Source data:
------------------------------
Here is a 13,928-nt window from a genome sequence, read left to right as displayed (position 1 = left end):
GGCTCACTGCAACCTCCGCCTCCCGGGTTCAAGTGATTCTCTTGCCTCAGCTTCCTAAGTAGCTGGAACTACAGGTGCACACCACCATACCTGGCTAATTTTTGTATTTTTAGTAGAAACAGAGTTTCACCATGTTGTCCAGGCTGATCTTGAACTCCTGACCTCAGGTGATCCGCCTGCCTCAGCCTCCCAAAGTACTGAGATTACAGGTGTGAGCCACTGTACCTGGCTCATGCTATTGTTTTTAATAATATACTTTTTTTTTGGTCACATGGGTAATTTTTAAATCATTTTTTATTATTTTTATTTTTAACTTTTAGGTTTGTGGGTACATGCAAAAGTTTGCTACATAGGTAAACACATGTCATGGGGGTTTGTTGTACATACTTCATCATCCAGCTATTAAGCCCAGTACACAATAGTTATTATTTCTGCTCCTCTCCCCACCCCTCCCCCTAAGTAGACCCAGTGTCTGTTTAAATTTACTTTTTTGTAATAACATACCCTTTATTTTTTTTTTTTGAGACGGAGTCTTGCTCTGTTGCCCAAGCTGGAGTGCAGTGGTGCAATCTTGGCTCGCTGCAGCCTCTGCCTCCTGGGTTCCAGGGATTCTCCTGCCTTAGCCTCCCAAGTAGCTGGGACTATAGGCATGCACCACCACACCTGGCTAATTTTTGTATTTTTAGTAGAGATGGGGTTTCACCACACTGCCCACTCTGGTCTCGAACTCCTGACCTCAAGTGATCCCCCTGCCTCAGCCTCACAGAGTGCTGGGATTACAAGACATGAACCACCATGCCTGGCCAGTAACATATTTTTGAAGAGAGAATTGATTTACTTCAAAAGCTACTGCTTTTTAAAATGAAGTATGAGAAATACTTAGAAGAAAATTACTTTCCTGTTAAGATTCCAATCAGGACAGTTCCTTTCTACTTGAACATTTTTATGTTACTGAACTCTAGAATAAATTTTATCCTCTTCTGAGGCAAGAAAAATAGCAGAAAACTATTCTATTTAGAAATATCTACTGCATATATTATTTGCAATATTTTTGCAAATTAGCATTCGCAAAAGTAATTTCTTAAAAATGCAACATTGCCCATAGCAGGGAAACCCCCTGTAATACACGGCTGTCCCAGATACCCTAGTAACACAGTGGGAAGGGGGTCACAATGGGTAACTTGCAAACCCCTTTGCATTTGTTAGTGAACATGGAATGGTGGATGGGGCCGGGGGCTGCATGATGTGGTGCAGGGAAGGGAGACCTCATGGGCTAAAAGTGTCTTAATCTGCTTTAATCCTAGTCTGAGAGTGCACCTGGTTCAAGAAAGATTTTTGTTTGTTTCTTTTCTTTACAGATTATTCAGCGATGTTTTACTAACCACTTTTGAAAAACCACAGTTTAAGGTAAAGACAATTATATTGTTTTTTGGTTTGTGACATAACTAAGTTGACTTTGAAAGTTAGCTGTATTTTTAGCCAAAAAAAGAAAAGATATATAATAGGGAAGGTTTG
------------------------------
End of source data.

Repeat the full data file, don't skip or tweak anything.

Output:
Here is a 13,928-nt window from a genome sequence, read left to right as displayed (position 1 = left end):
GGCTCACTGCAACCTCCGCCTCCCGGGTTCAAGTGATTCTCTTGCCTCAGCTTCCTAAGTAGCTGGAACTACAGGTGCACACCACCATACCTGGCTAATTTTTGTATTTTTAGTAGAAACAGAGTTTCACCATGTTGTCCAGGCTGATCTTGAACTCCTGACCTCAGGTGATCCGCCTGCCTCAGCCTCCCAAAGTACTGAGATTACAGGTGTGAGCCACTGTACCTGGCTCATGCTATTGTTTTTAATAATATACTTTTTTTTTGGTCACATGGGTAATTTTTAAATCATTTTTTATTATTTTTATTTTTAACTTTTAGGTTTGTGGGTACATGCAAAAGTTTGCTACATAGGTAAACACATGTCATGGGGGTTTGTTGTACATACTTCATCATCCAGCTATTAAGCCCAGTACACAATAGTTATTATTTCTGCTCCTCTCCCCACCCCTCCCCCTAAGTAGACCCAGTGTCTGTTTAAATTTACTTTTTTGTAATAACATACCCTTTATTTTTTTTTTTTGAGACGGAGTCTTGCTCTGTTGCCCAAGCTGGAGTGCAGTGGTGCAATCTTGGCTCGCTGCAGCCTCTGCCTCCTGGGTTCCAGGGATTCTCCTGCCTTAGCCTCCCAAGTAGCTGGGACTATAGGCATGCACCACCACACCTGGCTAATTTTTGTATTTTTAGTAGAGATGGGGTTTCACCACACTGCCCACTCTGGTCTCGAACTCCTGACCTCAAGTGATCCCCCTGCCTCAGCCTCACAGAGTGCTGGGATTACAAGACATGAACCACCATGCCTGGCCAGTAACATATTTTTGAAGAGAGAATTGATTTACTTCAAAAGCTACTGCTTTTTAAAATGAAGTATGAGAAATACTTAGAAGAAAATTACTTTCCTGTTAAGATTCCAATCAGGACAGTTCCTTTCTACTTGAACATTTTTATGTTACTGAACTCTAGAATAAATTTTATCCTCTTCTGAGGCAAGAAAAATAGCAGAAAACTATTCTATTTAGAAATATCTACTGCATATATTATTTGCAATATTTTTGCAAATTAGCATTCGCAAAAGTAATTTCTTAAAAATGCAACATTGCCCATAGCAGGGAAACCCCCTGTAATACACGGCTGTCCCAGATACCCTAGTAACACAGTGGGAAGGGGGTCACAATGGGTAACTTGCAAACCCCTTTGCATTTGTTAGTGAACATGGAATGGTGGATGGGGCCGGGGGCTGCATGATGTGGTGCAGGGAAGGGAGACCTCATGGGCTAAAAGTGTCTTAATCTGCTTTAATCCTAGTCTGAGAGTGCACCTGGTTCAAGAAAGATTTTTGTTTGTTTCTTTTCTTTACAGATTATTCAGCGATGTTTTACTAACCACTTTTGAAAAACCACAGTTTAAGGTAAAGACAATTATATTGTTTTTTGGTTTGTGACATAACTAAGTTGACTTTGAAAGTTAGCTGTATTTTTAGCCAAAAAAAGAAAAGATATATAATAGGGAAGGTTTG